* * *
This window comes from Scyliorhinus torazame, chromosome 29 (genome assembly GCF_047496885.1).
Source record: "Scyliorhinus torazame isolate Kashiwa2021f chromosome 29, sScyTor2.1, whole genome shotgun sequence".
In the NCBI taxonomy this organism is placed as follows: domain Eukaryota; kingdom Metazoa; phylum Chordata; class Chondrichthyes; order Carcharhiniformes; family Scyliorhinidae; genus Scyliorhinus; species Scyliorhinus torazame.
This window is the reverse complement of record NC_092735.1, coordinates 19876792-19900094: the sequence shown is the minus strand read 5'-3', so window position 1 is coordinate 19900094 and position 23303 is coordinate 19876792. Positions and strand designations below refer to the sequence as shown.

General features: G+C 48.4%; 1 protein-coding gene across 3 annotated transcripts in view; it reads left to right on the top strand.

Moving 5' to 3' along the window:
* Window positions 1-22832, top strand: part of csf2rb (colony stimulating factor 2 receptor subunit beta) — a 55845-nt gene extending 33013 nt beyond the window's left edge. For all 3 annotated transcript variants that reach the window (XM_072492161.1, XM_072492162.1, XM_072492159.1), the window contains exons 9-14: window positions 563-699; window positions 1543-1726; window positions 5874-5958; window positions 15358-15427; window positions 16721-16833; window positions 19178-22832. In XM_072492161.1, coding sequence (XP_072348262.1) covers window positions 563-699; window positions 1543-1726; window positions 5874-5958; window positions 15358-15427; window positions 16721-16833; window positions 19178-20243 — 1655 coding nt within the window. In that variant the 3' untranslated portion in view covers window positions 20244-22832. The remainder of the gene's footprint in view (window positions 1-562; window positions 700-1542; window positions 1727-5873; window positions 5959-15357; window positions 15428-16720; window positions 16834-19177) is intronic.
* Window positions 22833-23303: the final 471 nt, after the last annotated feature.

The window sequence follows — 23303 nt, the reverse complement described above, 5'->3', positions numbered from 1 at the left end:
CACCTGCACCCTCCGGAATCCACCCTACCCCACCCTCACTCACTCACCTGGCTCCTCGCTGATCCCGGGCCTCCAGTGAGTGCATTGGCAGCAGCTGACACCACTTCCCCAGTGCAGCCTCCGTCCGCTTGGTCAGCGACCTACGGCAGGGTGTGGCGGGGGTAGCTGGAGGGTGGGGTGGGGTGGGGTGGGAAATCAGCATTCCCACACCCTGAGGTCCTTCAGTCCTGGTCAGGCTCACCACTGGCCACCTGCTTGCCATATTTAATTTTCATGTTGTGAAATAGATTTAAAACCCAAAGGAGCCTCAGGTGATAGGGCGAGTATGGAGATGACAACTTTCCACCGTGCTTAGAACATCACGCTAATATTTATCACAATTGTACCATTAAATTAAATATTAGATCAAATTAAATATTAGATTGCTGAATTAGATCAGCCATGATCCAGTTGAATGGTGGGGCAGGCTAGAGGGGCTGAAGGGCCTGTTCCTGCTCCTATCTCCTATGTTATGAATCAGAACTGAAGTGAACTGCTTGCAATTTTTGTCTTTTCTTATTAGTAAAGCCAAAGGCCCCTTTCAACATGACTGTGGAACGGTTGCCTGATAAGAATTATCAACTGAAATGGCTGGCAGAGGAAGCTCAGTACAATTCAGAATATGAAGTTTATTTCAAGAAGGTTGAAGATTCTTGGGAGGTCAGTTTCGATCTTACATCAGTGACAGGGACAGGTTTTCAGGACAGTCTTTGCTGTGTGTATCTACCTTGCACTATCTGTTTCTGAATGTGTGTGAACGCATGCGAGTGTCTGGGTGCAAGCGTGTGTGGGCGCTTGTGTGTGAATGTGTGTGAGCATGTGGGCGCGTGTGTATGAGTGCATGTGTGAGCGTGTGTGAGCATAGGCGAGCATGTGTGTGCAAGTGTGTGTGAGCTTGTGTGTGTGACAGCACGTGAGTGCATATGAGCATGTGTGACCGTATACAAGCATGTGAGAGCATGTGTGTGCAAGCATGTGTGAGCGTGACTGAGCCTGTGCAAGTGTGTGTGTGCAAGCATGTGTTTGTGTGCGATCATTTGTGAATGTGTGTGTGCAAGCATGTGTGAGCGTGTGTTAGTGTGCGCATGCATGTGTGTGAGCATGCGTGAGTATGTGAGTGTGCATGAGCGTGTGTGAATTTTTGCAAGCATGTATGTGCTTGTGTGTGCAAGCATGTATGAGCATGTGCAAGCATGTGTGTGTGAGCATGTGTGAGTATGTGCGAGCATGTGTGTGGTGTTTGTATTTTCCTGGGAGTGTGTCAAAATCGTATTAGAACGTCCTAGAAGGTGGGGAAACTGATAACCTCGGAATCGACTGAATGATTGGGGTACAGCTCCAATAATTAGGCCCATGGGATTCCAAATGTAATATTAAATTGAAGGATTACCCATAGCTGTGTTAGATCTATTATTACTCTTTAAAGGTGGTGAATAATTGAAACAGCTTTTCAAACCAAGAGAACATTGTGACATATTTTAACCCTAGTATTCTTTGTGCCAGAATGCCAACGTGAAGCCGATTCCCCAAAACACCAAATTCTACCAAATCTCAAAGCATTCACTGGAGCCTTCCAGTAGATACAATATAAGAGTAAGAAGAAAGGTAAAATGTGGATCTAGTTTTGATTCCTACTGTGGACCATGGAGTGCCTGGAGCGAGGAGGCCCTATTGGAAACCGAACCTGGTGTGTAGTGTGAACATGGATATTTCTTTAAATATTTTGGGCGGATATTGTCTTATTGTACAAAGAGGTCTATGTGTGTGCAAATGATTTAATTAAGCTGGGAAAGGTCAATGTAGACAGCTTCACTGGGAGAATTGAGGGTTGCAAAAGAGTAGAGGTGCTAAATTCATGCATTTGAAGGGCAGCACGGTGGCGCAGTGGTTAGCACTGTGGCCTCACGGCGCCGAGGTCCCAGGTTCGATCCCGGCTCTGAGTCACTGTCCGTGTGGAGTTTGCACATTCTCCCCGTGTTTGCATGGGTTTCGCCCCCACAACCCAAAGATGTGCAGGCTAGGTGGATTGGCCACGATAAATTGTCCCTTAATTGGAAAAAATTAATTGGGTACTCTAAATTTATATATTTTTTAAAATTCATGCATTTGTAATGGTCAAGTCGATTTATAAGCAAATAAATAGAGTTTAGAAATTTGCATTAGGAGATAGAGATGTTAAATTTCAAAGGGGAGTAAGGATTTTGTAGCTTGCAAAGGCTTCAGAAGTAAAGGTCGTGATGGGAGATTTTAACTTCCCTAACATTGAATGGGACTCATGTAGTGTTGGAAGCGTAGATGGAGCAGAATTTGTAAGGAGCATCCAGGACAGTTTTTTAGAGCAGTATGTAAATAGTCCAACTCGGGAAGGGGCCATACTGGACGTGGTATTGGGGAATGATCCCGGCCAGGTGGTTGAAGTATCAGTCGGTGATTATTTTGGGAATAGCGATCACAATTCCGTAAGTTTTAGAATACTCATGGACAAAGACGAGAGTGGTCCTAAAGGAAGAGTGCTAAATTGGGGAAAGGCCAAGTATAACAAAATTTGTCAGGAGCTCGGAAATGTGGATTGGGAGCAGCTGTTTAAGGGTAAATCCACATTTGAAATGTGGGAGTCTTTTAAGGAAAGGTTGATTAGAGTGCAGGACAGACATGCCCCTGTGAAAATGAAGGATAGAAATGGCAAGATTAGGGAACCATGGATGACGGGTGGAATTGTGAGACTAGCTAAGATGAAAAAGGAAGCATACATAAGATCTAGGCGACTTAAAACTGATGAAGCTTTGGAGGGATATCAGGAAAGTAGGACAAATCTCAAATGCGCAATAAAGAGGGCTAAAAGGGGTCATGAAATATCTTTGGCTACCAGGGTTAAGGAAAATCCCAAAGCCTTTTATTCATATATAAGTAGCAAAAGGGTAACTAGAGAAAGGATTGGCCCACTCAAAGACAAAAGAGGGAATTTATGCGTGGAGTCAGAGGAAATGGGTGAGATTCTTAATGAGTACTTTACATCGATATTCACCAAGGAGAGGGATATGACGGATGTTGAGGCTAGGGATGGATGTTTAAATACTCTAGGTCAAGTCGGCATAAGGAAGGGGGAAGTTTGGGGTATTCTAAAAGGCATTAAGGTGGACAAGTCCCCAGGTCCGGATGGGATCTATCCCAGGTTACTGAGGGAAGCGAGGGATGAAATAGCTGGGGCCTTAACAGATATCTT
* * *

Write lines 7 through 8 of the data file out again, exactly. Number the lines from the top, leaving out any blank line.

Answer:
* Window positions 1-22832, top strand: part of csf2rb (colony stimulating factor 2 receptor subunit beta) — a 55845-nt gene extending 33013 nt beyond the window's left edge. For all 3 annotated transcript variants that reach the window (XM_072492161.1, XM_072492162.1, XM_072492159.1), the window contains exons 9-14: window positions 563-699; window positions 1543-1726; window positions 5874-5958; window positions 15358-15427; window positions 16721-16833; window positions 19178-22832. In XM_072492161.1, coding sequence (XP_072348262.1) covers window positions 563-699; window positions 1543-1726; window positions 5874-5958; window positions 15358-15427; window positions 16721-16833; window positions 19178-20243 — 1655 coding nt within the window. In that variant the 3' untranslated portion in view covers window positions 20244-22832. The remainder of the gene's footprint in view (window positions 1-562; window positions 700-1542; window positions 1727-5873; window positions 5959-15357; window positions 15428-16720; window positions 16834-19177) is intronic.
* Window positions 22833-23303: the final 471 nt, after the last annotated feature.